How to cope with pregnancy stresses

We can’t take your worries away, but with a little luck we can help you figure out how to relax, unwind and enjoy the miracle of growing life. For some women, pregnancy can end up […]

We can’t take your worries away, but with a little luck we can help you figure out how to relax, unwind and enjoy the miracle of growing life.
For some women, pregnancy can end up being more stressful than enjoyable. “I started my pregnancy thinking that this was going to be so fun and exciting, but after a few months I was totally stressed,” says 28-year-old new mom Meredith Sabo. “I was disappointed that it wasn’t the experience I thought it would be, and of course, that just ended up stressing me out even more.”
“Pregnancy can be, and often is, very stressful for expectant mothers,” says Dr. Kathleen Hall, internationally renowned stress expert and founder and CEO of The Stress Institute. “Women should learn how to relax and be mindful of how all the little things you take the time to do can have positive effects on your baby.”
If you’re spending your pregnancy in a state of constant stress, try some of these tips to relax and take pleasure in your growing baby and body.
Stressor: You don’t have time to do anything other than work, clean, eat, sleep and worry.
Solution: Debbie Mandel, stress-management specialist says, “Create time for yourself every day to do something that makes your heart sing.”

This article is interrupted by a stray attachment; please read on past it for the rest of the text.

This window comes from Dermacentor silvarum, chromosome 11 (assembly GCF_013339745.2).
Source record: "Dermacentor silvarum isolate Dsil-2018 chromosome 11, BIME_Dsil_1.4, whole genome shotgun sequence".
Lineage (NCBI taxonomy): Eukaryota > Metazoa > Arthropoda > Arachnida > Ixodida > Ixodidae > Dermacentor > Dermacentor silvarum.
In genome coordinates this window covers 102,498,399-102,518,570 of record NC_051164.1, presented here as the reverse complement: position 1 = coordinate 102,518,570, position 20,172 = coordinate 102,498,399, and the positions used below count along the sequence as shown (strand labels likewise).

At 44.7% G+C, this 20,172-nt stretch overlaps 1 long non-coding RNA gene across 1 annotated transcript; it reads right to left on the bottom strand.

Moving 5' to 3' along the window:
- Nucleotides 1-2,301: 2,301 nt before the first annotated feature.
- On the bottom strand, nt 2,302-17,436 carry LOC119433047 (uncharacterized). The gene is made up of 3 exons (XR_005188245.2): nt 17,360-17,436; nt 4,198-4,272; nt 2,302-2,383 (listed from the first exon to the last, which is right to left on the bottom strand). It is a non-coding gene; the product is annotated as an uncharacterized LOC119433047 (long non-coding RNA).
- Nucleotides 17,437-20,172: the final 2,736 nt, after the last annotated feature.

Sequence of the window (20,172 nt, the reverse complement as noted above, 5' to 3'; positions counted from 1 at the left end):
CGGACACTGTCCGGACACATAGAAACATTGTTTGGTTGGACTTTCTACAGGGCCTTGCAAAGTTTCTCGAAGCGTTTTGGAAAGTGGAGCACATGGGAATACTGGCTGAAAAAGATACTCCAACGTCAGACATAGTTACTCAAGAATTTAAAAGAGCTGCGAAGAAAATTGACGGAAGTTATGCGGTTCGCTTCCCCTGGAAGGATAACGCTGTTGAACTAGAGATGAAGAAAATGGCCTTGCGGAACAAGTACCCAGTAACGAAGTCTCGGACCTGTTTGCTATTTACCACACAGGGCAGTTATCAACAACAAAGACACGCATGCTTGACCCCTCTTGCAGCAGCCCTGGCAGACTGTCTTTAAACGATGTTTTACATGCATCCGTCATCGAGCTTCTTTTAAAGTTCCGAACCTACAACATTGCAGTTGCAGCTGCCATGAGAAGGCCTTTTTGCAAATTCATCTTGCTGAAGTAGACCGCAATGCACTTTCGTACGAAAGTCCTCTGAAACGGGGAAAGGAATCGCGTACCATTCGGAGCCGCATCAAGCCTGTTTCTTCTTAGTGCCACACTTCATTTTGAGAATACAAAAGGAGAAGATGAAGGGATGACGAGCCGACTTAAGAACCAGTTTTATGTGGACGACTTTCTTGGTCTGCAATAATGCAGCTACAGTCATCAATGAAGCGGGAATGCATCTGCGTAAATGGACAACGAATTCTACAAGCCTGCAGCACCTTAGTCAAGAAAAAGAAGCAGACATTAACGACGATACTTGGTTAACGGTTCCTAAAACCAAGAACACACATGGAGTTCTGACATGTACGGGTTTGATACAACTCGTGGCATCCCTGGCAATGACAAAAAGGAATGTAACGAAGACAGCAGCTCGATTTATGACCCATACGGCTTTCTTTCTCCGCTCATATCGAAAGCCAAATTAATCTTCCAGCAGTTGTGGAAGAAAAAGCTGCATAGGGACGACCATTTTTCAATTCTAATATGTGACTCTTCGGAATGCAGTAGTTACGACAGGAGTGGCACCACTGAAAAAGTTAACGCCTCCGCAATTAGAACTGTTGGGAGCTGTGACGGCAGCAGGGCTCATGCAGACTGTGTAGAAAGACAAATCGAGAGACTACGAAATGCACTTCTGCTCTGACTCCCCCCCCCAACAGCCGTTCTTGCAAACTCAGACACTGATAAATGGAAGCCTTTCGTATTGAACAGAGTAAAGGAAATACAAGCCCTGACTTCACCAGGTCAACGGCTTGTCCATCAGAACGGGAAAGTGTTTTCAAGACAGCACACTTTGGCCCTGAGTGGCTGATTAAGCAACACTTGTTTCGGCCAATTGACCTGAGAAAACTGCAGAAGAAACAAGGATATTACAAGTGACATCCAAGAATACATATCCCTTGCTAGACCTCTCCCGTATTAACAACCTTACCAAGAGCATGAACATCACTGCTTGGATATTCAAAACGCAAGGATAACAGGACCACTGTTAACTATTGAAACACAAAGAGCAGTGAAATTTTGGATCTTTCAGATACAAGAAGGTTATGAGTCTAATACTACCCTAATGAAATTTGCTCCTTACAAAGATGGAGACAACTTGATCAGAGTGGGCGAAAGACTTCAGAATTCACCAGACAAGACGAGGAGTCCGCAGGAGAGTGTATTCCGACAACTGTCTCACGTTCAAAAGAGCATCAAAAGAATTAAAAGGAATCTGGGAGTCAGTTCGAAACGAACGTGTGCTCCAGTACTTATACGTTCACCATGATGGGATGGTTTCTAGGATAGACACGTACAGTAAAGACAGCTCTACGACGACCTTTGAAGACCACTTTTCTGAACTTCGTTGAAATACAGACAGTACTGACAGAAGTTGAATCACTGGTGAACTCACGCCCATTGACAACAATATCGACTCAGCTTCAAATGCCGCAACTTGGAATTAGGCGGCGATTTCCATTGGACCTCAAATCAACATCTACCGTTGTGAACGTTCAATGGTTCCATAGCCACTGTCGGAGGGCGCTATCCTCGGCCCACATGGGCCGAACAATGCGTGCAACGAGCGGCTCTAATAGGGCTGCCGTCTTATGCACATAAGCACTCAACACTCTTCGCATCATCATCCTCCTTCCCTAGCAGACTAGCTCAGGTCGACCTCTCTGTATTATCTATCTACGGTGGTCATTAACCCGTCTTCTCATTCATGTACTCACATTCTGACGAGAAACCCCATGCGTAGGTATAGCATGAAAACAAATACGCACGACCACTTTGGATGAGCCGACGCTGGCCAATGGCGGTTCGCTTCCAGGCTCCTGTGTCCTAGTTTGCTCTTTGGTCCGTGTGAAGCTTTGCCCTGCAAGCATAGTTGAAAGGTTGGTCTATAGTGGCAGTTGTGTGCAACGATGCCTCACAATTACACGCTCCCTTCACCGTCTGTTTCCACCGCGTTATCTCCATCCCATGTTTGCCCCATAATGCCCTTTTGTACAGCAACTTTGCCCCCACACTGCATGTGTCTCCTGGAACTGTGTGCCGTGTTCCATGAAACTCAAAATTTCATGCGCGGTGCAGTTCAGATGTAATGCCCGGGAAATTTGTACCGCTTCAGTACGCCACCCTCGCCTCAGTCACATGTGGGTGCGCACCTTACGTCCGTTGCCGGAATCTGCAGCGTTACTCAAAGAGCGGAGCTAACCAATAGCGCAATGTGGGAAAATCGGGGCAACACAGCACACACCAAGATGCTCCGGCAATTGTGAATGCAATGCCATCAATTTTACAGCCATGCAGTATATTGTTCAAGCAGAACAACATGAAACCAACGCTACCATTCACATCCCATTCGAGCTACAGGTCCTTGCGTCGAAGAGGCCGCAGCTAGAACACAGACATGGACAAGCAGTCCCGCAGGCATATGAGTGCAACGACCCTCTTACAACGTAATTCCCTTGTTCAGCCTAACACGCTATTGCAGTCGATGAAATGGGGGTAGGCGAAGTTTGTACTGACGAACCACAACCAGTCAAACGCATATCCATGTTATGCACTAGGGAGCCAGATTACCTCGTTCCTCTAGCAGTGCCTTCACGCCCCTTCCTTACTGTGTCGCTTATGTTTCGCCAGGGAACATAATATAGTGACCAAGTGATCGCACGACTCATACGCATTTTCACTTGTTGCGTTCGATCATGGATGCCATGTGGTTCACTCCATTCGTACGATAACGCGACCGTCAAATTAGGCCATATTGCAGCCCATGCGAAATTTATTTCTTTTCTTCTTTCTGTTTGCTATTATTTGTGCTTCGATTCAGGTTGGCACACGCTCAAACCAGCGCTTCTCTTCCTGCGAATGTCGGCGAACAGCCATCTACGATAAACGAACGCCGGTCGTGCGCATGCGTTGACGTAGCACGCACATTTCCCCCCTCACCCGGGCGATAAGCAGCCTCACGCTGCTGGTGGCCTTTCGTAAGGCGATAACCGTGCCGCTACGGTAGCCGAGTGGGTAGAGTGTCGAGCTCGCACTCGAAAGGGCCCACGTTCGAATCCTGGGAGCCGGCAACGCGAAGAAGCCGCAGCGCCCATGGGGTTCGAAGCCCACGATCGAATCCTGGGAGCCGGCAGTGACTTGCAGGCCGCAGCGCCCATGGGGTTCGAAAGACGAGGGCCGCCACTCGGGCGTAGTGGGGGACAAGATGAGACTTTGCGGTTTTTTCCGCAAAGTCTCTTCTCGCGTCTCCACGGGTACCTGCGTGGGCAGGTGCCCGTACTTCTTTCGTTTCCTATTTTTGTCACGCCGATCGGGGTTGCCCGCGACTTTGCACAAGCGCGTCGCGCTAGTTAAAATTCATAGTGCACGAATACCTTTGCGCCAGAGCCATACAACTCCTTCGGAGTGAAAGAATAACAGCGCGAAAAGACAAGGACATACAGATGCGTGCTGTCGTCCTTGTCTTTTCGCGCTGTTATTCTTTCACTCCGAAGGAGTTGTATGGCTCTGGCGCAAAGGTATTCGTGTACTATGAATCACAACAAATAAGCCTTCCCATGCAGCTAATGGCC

[tip:] Take just a few minutes out of every day to do something that you find entertaining … even if it’s 10 minutes scrolling through
Stressor: Your job is insanely demanding and your all-day morning sickness is making it impossible for you to get your work done.
Solution: First, you should be honest with your boss and tell her that you’re not feeling great—you can’t be expected to perform as Superwoman at any time, but during pregnancy you sometimes are physically incapable of performing at your old level of productivity. You can reassure her that you’ll be back up to par soon, but for the time being you might need to take some short mid-afternoon breaks.
[tip:] Meditate at your desk, advises Hall. “Little mini-meditations can calm your stressed nerves and help you relax.”
Stressor: Your house looks like a tornado blew through and you don’t have the energy to tackle it.
Solution: One thing many moms fail to do is adjust their pre-pregnancy expectations to more reasonable plans and goals. Since you’re going to be more tired than normal and feeling a little less chipper, you need to reassess what you’re reasonably able to accomplish in a day. If everything piles up until Saturday afternoon, it’s pretty much guaranteed to be overwhelming.
[tip:] To keep things under control, do a little bit daily. Or hire someone to come in and do the more tedious chores, such as mopping and cleaning the bathrooms.
Stressor: All this stress has made your back and shoulders painfully tense.
Solution: While you should avoid super-hot baths, a soak in the tub or a hot shower might be a great source of tension relief. “Baths and long showers can help to wash away your stresses and relieve sore joints and feet,” says Mandel.
[tip:] A professional massage or even a simple rubdown from your partner can also help.
Stressor: You constantly worry about something going wrong and it’s making it impossible for you to function.
Solution: Sometimes all it takes to put things in perspective is getting your worries out in the open. “Talk about what’s bothering you, even if you think it’s probably silly,” says Meredith. “It made me feel so much better when I would mention something that was worrying me and my husband would automatically have a thousand reasons that it was an unnecessary concern. Just talking about it made me feel so much better.”
[tip:] If you’re having a really tough time, consider talking with a therapist.